Photos: Welcome to Mars
Reuters – NASA scientists hailed the Mars rover Curiosity's flawless descent and landing as a "miracle of engineering" on Monday as they scanned early images of an ancient crater that may hold clues about whether life took hold on Earth's planetary cousin.
The one-ton, six-wheeled laboratory nailed an intricate and risky touchdown late on Sunday, much to the relief and joy of scientists and engineers eager to conduct NASA's first astrobiology mission since the 1970s Viking probes.
Below: Curiosity rover
"We trained ourselves for eight years to think the worst all the time," Curiosity lead engineer Miguel San Martin said. "You can never turn that off."
NASA engineers said the feat stands as the most challenging and elaborate achievement in the history of robotic spaceflight, and opens the door to a new era in planetary exploration.
Encased in a capsule-like protective shell, the nuclear-powered rover capped an eight-month voyage as it streaked into the thin Martian atmosphere at 13,200 miles per hour (21,243 kilometers per hour), 17 times the speed of sound.
Plunging through the top of the atmosphere at an angle producing aerodynamic lift, the capsule's "guided entry" system used jet thrusters to steer the craft as it fell, making small course corrections and burning off most of its downward speed.
Closer to the ground, the vessel was slowed further by a giant, supersonic parachute before a jet backpack and flying "sky crane" took over to deliver Curiosity the last mile to the surface.
The rover, about the size of a small sports car, came to rest as planned at the bottom of a vast impact bowl called Gale Crater, and near a towering mound of layered rock called Mount Sharp, which rises from the floor of the basin.
A trio of orbiting satellites monitored what NASA had billed as the "seven minutes of terror," but the anxiety proved to be unfounded.
From an orbital perch 211 miles (340 km) away, NASA's sharp-eyed Mars Reconnaissance Orbiter snapped a stunning and serene picture of Curiosity gracefully riding beneath its massive parachute en route to Gale Crater, located near the planet's equator in its southern hemisphere.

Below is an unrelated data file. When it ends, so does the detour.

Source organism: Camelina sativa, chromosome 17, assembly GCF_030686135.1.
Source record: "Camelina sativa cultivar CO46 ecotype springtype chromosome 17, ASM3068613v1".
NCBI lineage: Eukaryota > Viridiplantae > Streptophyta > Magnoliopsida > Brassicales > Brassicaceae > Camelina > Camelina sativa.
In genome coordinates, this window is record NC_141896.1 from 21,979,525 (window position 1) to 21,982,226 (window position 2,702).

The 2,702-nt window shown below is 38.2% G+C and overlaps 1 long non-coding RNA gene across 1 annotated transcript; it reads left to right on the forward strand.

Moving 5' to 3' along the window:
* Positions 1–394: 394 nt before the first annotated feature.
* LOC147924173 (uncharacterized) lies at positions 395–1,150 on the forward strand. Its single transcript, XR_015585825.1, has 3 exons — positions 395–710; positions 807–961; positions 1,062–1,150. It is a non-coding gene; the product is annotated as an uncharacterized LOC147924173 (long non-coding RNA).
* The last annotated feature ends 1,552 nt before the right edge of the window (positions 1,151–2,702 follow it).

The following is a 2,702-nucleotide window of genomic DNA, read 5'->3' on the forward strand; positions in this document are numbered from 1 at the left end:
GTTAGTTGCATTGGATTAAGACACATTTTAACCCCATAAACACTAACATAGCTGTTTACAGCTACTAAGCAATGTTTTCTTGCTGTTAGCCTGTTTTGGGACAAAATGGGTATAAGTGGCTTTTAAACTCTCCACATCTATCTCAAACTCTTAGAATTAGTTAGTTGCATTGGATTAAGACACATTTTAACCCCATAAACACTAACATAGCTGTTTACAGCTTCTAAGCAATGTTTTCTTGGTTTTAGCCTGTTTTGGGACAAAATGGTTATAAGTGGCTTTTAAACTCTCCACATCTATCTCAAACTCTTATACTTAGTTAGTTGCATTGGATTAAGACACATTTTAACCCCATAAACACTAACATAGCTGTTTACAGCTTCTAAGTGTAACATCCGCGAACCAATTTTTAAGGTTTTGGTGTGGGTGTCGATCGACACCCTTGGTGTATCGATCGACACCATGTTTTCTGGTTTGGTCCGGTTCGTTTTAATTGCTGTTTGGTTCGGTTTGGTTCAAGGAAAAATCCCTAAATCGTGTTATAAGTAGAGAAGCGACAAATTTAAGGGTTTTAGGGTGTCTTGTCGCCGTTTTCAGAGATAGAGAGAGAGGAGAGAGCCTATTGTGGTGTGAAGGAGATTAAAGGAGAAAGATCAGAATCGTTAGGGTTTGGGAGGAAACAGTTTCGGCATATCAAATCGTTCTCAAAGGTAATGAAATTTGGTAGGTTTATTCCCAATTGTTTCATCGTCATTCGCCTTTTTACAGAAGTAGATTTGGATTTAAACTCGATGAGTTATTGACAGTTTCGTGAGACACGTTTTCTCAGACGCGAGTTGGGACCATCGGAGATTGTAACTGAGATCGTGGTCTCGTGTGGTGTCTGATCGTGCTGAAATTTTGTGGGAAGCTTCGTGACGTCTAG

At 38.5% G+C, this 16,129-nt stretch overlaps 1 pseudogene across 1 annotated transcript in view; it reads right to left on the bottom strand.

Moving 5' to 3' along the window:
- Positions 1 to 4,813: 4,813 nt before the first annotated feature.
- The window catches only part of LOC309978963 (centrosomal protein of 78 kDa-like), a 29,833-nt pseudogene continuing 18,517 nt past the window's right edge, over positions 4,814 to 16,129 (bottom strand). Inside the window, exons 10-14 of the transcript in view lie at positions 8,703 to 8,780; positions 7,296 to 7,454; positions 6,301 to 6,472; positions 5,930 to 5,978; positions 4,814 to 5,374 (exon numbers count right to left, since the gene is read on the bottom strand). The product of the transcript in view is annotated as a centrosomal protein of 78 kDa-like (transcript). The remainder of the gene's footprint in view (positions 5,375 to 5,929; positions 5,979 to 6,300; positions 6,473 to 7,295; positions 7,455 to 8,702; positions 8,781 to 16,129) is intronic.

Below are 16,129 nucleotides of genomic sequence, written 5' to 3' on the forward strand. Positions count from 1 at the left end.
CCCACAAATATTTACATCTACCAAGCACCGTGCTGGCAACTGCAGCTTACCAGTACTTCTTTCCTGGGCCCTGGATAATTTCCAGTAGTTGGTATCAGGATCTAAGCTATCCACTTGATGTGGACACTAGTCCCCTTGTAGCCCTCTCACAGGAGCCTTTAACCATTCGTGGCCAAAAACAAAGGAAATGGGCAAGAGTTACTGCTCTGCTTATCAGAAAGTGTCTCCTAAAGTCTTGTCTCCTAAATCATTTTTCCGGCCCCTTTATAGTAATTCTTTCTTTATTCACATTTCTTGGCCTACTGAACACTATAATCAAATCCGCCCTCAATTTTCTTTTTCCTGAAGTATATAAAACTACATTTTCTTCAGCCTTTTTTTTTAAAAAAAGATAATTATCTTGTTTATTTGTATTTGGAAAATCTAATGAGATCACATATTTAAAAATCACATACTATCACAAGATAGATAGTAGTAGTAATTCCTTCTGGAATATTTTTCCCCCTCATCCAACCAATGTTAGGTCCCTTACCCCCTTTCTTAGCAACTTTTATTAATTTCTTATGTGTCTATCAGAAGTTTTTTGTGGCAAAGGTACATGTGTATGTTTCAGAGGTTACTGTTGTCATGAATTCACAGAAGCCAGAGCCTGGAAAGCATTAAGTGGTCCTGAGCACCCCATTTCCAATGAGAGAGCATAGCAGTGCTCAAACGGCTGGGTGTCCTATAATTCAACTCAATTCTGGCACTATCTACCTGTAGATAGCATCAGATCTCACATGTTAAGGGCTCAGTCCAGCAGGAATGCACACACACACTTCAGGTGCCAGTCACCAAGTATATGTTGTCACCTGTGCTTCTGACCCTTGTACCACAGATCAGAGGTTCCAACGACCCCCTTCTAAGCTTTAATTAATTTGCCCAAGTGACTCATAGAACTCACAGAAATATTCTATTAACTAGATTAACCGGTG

Seven minutes after landing, the rover transmitted a picture, relayed by another Mars orbiter called Odyssey, showing one of Curiosity's wheels on the planet's gravel-strewn surface.
"When you see a picture of the surface of the planet with the spacecraft on it, that is the miracle of engineering," lead scientist John Grotzinger told reporters on Monday.
With the late-afternoon sun slipping behind the crater's rim, Curiosity relayed six more sample pictures and the results of initial health checks of some of its 10 scientific instruments before shutting down for the Martian night.
Additional photos taken by Curiosity were relayed hours later, including a batch of 200-plus images snapped at nearly four fames per second by the craft's bottom-mounted camera as it was lowered to the ground by parachute, rocket pack and sky crane. They were assembled by NASA into a rough-cut clip of moving footage showing the rover's descent from its own perspective, starting from the ejection of its heat shield.
One picture showing Mount Sharp in the background revealed that Curiosity landed virtually face-to-face with the mountain, with no obstacles between the two. A separate photo shot in the opposite direction shows the northwestern rim of the crater.
Scientists believe Mount Sharp may have formed from the remains of sediment that once completely filled the basin, offering a potentially valuable geologic record of the history of Mars, the planet most similar to Earth.
It may be months, however, before Curiosity heads over to Mount Sharp.
Heat shield falls away during Curiosity's descent on Mars
The image belows shows changes in the target landing area for Curiosity, the rover of NASA's Mars Science Laboratory project. The larger ellipse was the target area prior to early June 2012, when the project revised it to the smaller ellipse centered nearer to the foot of Mount Sharp, inside Gale Crater.